I Miss You When I See You (2018)

Review #1,622






THE SCOOP
Director:  Simon Chung
Cast:  Li Jun, Bryant Mak, Candy Cheung
Plot:  Jamie re-encounters his old school friend, Kevin, who has been suffering from depression and must make a choice between following his heart or society.

Genre:  Drama 
Awards:  -
Runtime:  93 mins
Rating:  R21 (passed clean) for homosexual content
International Sales:  m-appeal

IN RETROSPECT (Spoilers: NO)
I’m surprised there isn’t more buzz for this title.  Premiered at the Hong Kong International Film Festival, I Miss You When I See You could be Simon Chung’s most confidently-mounted gay drama to date.  He has had four LGBT features under his belt, including this latest one.  A modest film with no artistic pretensions or delusions of grandeur, it features two actors who are well-cast and comfortable enough with the material to deliver intentionally understated performances.  

Jamie (Bryant Mak) is reacquainted with his old classmate, Kevin (Jun Li), after a long time, and while their feelings for each other creep up in subtle, suppressed ways, it is almost as if they are wallowing in their shared past, one that is marked by disappointment and regret.  Jamie already has a girlfriend whom he is serious about, but he finds it difficult not to help his old buddy-lover who’s suffering from depression.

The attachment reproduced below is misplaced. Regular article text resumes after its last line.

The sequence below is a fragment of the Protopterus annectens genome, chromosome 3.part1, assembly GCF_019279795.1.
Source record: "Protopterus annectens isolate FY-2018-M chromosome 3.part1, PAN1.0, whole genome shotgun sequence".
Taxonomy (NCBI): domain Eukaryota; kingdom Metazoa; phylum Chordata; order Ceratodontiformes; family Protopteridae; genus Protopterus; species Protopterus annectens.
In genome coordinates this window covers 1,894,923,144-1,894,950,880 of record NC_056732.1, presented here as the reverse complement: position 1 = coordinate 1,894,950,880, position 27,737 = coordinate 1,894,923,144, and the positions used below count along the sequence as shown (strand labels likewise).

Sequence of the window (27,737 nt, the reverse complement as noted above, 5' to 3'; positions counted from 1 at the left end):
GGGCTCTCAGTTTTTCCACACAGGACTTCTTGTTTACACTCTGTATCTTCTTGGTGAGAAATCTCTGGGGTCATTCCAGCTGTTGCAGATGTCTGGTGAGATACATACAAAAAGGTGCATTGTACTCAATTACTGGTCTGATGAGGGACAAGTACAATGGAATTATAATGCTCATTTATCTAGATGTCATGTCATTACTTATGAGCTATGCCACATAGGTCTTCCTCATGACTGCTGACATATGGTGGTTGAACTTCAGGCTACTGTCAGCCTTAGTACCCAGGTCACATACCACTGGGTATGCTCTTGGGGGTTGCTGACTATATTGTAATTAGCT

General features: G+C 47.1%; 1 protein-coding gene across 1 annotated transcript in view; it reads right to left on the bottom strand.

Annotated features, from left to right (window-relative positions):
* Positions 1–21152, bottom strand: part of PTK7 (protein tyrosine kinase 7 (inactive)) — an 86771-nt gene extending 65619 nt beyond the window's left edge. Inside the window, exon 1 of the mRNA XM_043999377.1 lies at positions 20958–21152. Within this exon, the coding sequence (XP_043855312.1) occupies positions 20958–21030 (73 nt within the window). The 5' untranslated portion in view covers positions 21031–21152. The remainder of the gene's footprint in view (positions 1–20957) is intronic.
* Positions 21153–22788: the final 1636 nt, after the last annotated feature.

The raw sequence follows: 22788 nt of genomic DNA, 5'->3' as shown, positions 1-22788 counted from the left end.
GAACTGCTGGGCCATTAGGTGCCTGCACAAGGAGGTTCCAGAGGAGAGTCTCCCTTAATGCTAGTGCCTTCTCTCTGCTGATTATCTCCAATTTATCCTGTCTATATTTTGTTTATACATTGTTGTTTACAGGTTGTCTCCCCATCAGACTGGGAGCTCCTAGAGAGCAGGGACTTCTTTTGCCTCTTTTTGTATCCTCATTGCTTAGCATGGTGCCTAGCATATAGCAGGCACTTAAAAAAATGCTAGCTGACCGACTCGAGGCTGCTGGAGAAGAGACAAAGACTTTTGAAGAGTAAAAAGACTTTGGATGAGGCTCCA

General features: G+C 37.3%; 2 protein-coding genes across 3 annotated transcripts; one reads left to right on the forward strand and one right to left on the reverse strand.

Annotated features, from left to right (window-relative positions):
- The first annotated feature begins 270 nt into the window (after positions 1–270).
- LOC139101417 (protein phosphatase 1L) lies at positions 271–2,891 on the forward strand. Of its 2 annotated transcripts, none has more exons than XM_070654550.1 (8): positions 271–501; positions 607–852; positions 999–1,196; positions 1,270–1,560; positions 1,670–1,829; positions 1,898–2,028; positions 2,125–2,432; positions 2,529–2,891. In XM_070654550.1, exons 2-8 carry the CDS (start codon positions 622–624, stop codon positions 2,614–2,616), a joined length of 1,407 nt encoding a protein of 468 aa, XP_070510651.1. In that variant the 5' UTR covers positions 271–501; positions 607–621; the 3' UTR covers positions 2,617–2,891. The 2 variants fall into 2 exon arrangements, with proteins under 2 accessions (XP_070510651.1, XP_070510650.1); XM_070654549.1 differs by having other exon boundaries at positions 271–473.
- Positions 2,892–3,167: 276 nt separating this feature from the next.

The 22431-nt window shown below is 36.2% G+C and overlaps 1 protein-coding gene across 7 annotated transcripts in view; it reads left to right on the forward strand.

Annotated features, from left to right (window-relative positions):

Chung’s work takes these two themes—depression and homosexuality—and treats them as equals.  Through Kevin, we see a man who is numb to life and isolated within himself.  He can’t feel anything, not even an impulse, though Jamie’s presence does help him to grasp at some tangible manifestation of hope.  Jamie is also not without his fair share of bad memories, with Kevin’s presence causing some disturbance in his heart.  Are there really still feelings for this man?  Or are those feelings just empathy?  

Because Chung’s approach is earnest and genuine, one could feel that the film is made with warm affection for its characters.  Be it unfulfilled past relationships that have no closure or present dilemmas with elusive answers, I Miss You doesn’t offer a clear-cut resolution till the very end.  To be able to sustain a low-key drama for 90 minutes with little indication or foreshadowing of how the narrative might turn out is challenging, but Chung manages to somehow make it tick.  

That is not to say that I Miss You is unpredictable (it is still a fairly conventional LGBT picture), but that it prizes the emotional ambiguity of its characters more than their personal trajectories and fates.  And because of that, Chung’s work here is much more interesting than usual, and certainly worth giving a shot.  

Verdict:  A modest indie LGBT movie from Hong Kong about past relationships and present dilemmas, made with warm affection for its characters.

GRADE: B+







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